This problem goes back to premises (1) and (3) in which Descartes asserts that a “total cause of something must contain at least as much reality as does the effect”, which essentially means that something cannot come from nothing. This idea is known as the “Causal Adequacy Principle” (Skirry). This is another essential problem in Descartes logic in his ontological argument for God. In premise (2) he uses this causal definition in order to claim that a greater idea could not come from a lesser one, and we have seen that rebutted already. In Premise (3), Descartes is insisting that a human, who has less objective and formal reality than God does could never be the cause of such an idea. However, we have seen through my argument of evolution that something that is greater can, in fact, come from that which is lesser.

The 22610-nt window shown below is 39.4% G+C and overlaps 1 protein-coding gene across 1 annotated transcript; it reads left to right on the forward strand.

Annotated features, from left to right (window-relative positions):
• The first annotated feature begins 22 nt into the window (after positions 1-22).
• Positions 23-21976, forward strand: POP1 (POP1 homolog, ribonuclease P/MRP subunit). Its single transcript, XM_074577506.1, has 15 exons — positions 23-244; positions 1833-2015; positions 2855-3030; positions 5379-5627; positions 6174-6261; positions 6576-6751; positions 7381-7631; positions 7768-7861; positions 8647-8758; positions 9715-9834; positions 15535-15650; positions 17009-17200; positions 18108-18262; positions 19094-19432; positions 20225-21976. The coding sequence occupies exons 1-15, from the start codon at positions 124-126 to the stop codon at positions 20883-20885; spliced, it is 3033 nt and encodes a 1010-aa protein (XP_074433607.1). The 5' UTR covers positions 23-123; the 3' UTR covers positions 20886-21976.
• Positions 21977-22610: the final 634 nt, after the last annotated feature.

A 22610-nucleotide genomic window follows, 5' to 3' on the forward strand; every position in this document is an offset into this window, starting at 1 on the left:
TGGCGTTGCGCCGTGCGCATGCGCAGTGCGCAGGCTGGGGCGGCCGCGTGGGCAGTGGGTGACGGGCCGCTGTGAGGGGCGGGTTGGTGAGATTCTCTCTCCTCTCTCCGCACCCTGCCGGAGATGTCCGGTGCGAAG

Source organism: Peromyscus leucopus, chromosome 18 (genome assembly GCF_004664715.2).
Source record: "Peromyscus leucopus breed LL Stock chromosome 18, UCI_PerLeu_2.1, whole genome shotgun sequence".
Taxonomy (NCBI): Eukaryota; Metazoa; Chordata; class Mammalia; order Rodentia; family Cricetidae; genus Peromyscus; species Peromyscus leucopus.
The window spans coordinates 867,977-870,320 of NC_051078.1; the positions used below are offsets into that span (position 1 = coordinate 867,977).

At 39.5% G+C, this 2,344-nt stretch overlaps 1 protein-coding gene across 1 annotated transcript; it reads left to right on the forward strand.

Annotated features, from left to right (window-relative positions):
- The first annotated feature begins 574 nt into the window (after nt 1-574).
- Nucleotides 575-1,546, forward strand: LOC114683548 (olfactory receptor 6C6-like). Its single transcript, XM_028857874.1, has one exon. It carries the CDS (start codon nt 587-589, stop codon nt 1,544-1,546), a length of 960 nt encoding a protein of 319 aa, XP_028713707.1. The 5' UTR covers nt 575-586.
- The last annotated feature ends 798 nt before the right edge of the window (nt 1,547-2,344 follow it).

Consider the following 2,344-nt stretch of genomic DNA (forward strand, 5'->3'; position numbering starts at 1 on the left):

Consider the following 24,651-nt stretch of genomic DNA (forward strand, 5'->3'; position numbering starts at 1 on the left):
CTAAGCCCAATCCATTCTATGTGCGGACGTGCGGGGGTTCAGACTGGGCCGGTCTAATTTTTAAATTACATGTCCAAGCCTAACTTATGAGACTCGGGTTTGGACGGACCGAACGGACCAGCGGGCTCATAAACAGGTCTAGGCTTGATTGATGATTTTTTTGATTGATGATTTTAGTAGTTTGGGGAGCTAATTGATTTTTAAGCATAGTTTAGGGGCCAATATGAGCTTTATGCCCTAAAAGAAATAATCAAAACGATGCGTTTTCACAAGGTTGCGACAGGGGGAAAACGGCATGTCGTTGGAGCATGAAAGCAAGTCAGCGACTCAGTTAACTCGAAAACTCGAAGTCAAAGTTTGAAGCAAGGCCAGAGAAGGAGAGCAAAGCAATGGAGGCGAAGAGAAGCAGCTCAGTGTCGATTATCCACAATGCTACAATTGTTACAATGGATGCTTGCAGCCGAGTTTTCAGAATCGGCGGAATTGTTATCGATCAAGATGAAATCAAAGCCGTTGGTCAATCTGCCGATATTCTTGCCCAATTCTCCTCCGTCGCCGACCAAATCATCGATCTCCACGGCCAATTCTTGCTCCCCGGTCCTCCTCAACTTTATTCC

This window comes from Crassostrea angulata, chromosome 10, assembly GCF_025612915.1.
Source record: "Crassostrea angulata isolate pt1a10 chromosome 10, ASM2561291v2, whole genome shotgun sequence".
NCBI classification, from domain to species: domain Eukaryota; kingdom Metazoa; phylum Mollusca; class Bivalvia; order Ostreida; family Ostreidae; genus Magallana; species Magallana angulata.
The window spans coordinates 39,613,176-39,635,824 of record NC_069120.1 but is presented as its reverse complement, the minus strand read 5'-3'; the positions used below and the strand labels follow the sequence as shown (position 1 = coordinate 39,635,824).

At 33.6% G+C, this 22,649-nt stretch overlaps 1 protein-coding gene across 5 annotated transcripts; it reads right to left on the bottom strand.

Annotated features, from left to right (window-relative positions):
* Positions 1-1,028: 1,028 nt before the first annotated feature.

The biggest problem with Descartes is his complete affliction with the idea of infinite regress. He in no way wants to admit even the slightest possibility for there being an eternal existence with no first cause. “And although one idea can perhaps issue from another, nevertheless no infinite regress is permitted here; eventually some first idea must be reached whose cause is a sort of archetype that contains formally all the reality that is in the idea merely objectively. Thus it is clear to me by the light of nature that the ideas that in me are like the images that can easily fail to match the perfection of thing things which they have been drawn, but which can contain nothing greater or more perfect” (MIII 117) He completely denies the possibility of there being an infinite regress of reality in the world that he wishes to be capable of knowing clearly and distinctly. While it is understandable why infinite regress seemed utterly impossible in Descartes time during the seventeenth century, this argument against a first cause does not cause such a predicament as it once did.